The second part of the project was conducted in order to reveal whether the different diet provided to queen cell rearing colonies influences the expression of vitellogenin gene of obtained queens. Four groups of rearing colonies were established and fed on [1] sugar-only, [2] sugar (45%) with the addition of honey (30%) and pollen (25%), [3] sugar and a commercial pollen substitute (FeedBee®) and [4] natural sources (control group). Vitellogenin gene expression was determined in all developmental stages (eggs, larvae, prepupae, pupae and newly-emerged queens). Overall number of analysed samples was 112. From each sample individually the RNA was extracted with the Quick-RNA MiniPrep Kit (Zymo Research, USA). The total extracted RNA was immediately used to generate first strand cDNAs using the RevertAid™ First Strand cDNA Synthesis Kit (Fermentas, EU).

Reverse transcription-quantitative PCR (RT-qPCR) amplification was performed using SYBR green method in a 20 µl reaction mixture with the “KAPA SYBR® FAST Master Mix (2X) Universal“ (KAPA Biosystems, USA). Primers VgMC.f/r (Simone et al. 2009) were used (0.2 µM of each). The RT-qPCR reactions were carried out in 36-well rotor usingRotor-Gene Q 5plex“ (Qiagen, Valencia, CA). Quantification of gene expression was done using 2−ΔΔCT method (Livak et al., 2001).For normalization of each gene expression β-actin was used as an internal control gene and median value of control group was used as a calibrator. For statistical analyses of the data, non-parametric (Kruskal-Wallis and Mann-Whitney U tests) were used.

The transcript levels of vitellogenin gene were not significantly different between groups suggesting no influence of different diet to the expression of the this gene. However, there were significant differences in transcript levels between developmental stages. The greatest level of vitellogenin expression was recorded in adult (newly-emerged) queens and the lowest in eggs. Transcription level of vitellogenin gene in adult queens was significantly higher compared to eggs and larvae, but not in comparison to prepupae and pupae. However, vitellogenin transcription in prepupae and pupae was significantly higher compared to eggs. These results provided better insight into the dynamics of vitellogenin gene expression during development of honey bee queens, the more so there was no previous research of vitellogenin gene expression in eggs.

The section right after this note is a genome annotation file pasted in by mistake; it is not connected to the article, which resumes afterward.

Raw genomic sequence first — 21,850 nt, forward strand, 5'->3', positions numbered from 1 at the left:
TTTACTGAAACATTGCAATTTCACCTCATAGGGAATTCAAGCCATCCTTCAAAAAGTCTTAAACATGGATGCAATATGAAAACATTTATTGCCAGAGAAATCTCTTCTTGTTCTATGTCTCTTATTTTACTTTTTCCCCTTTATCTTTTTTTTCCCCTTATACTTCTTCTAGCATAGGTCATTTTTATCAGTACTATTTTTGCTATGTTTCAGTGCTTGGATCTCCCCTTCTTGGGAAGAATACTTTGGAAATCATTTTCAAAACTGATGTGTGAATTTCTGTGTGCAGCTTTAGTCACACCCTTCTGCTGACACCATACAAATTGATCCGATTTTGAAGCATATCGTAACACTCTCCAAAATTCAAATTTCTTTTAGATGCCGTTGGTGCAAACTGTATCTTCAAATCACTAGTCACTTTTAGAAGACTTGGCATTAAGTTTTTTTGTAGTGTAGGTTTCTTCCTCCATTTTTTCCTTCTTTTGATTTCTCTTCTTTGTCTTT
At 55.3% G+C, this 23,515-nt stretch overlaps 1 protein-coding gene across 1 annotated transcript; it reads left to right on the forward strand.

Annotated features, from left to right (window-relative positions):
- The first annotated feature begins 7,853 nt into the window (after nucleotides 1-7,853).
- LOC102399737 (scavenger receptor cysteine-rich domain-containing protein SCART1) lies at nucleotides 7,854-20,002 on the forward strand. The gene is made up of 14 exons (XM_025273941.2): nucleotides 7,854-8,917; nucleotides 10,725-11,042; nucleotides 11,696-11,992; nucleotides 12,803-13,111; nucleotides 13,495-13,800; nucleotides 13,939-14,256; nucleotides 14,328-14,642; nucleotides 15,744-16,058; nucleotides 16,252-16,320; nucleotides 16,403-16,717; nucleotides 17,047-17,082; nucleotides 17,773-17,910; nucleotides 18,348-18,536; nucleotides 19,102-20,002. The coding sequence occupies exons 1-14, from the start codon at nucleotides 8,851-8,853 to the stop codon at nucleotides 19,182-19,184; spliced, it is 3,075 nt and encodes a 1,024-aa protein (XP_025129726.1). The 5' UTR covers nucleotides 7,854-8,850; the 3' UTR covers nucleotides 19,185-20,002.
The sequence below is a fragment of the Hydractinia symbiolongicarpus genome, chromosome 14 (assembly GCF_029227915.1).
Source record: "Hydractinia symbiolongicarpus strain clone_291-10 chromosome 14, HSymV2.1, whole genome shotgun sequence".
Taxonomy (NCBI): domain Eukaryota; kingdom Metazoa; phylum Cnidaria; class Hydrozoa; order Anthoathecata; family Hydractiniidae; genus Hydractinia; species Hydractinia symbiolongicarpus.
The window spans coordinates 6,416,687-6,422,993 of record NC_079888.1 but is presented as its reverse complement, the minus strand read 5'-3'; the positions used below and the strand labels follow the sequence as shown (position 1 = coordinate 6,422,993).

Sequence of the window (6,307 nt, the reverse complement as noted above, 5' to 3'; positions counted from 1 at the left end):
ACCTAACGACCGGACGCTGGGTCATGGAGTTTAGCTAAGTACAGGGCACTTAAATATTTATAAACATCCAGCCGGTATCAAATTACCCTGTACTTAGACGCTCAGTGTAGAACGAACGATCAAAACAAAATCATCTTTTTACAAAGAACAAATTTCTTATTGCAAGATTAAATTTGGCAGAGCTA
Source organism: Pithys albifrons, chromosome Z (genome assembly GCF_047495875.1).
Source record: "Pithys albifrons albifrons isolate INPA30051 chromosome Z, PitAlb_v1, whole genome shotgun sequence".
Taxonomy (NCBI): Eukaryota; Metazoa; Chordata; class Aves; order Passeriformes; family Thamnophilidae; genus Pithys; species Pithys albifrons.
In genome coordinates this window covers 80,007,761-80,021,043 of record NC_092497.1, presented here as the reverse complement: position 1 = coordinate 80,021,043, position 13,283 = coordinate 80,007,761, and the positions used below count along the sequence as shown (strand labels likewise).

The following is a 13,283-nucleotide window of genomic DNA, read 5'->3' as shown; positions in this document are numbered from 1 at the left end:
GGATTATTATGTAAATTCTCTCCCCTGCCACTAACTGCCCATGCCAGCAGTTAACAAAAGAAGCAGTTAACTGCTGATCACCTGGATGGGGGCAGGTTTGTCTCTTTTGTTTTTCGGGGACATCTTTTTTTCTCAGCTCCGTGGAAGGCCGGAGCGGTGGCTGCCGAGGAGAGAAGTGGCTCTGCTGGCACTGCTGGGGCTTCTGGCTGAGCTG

III – Vitellogenin gene expression in queens who were produced in different ways

The third part of the project was conducted in order to examine if vitellogenin gene expression differs between mated queens produced in different ways. For that purpose, 40 queens (32 artificially produced and 8 obtained naturally, by swarming) were dissected after mating and their ovaria were taken for further analysis. RNA extraction, as well as cDNA synthesis, RT-qPCR amplification and quantification of gene expression were performed using the same methodology as already described in part II of this report. Comparison of the transcription level of the vitellogenin gene in ovaria of mated queens did not reveal significant differences between those obtained artificially and those produced naturally, by swarming. This finding suggests no effect of queen production method on vitellogenin gene expression, at least in their ovaria after mating.

Slobodan Dolašević

PhD candidate at the Faculty of Agriculture,
University of Belgrade, Belgrade-Zemun, SERBIA

References

  1. Dolasevic S, Stevanovic J, Aleksic N, Glavinic U, Deletic N, Mladenovic M, Stanimirovic M: The effect of diet on the quality of artificially reared Apis mellifera queens. Journal of Apicultural Research, 2019 (accepted for publication)
  2. Livak KJ, Schmittgen TD: Analysis of relative gene expression data using real-time quantitative PCR and the 2−ΔΔCT method, Methods 2001, 25: 402–408.
  3. Simone M, Evans J, Spivak M: Resin collection and social immunity in honey bees, Evolution 2009, 63: 3016–3022.